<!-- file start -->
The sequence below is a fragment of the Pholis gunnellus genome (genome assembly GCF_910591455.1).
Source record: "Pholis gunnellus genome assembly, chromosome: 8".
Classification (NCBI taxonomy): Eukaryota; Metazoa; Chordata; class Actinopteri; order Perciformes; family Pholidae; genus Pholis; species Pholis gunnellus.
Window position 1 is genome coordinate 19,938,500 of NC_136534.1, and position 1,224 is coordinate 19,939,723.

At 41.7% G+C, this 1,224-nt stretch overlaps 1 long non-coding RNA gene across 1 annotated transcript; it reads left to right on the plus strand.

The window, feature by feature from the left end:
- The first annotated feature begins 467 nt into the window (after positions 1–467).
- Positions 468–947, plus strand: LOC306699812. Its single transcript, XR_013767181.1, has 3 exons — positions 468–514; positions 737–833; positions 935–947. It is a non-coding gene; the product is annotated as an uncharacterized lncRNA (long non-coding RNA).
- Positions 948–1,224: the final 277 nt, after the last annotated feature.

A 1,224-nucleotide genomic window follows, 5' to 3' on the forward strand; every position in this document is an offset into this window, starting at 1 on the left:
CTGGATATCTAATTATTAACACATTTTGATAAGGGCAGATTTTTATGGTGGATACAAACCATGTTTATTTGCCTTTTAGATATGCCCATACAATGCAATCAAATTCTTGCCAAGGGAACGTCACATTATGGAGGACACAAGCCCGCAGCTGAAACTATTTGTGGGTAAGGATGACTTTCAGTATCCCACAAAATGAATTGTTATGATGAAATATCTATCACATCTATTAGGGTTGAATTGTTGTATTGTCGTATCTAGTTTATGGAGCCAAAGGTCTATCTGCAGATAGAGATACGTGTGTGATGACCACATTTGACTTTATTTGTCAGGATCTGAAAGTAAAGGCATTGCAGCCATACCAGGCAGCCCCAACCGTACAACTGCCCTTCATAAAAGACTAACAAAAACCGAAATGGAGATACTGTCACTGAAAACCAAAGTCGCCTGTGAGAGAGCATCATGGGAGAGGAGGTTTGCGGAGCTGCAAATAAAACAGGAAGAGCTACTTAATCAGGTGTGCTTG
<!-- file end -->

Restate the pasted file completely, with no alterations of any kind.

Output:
The sequence below is a fragment of the Pholis gunnellus genome (genome assembly GCF_910591455.1).
Source record: "Pholis gunnellus genome assembly, chromosome: 8".
Classification (NCBI taxonomy): Eukaryota; Metazoa; Chordata; class Actinopteri; order Perciformes; family Pholidae; genus Pholis; species Pholis gunnellus.
Window position 1 is genome coordinate 19,938,500 of NC_136534.1, and position 1,224 is coordinate 19,939,723.

At 41.7% G+C, this 1,224-nt stretch overlaps 1 long non-coding RNA gene across 1 annotated transcript; it reads left to right on the plus strand.

The window, feature by feature from the left end:
- The first annotated feature begins 467 nt into the window (after positions 1–467).
- Positions 468–947, plus strand: LOC306699812. Its single transcript, XR_013767181.1, has 3 exons — positions 468–514; positions 737–833; positions 935–947. It is a non-coding gene; the product is annotated as an uncharacterized lncRNA (long non-coding RNA).
- Positions 948–1,224: the final 277 nt, after the last annotated feature.

A 1,224-nucleotide genomic window follows, 5' to 3' on the forward strand; every position in this document is an offset into this window, starting at 1 on the left:
CTGGATATCTAATTATTAACACATTTTGATAAGGGCAGATTTTTATGGTGGATACAAACCATGTTTATTTGCCTTTTAGATATGCCCATACAATGCAATCAAATTCTTGCCAAGGGAACGTCACATTATGGAGGACACAAGCCCGCAGCTGAAACTATTTGTGGGTAAGGATGACTTTCAGTATCCCACAAAATGAATTGTTATGATGAAATATCTATCACATCTATTAGGGTTGAATTGTTGTATTGTCGTATCTAGTTTATGGAGCCAAAGGTCTATCTGCAGATAGAGATACGTGTGTGATGACCACATTTGACTTTATTTGTCAGGATCTGAAAGTAAAGGCATTGCAGCCATACCAGGCAGCCCCAACCGTACAACTGCCCTTCATAAAAGACTAACAAAAACCGAAATGGAGATACTGTCACTGAAAACCAAAGTCGCCTGTGAGAGAGCATCATGGGAGAGGAGGTTTGCGGAGCTGCAAATAAAACAGGAAGAGCTACTTAATCAGGTGTGCTTG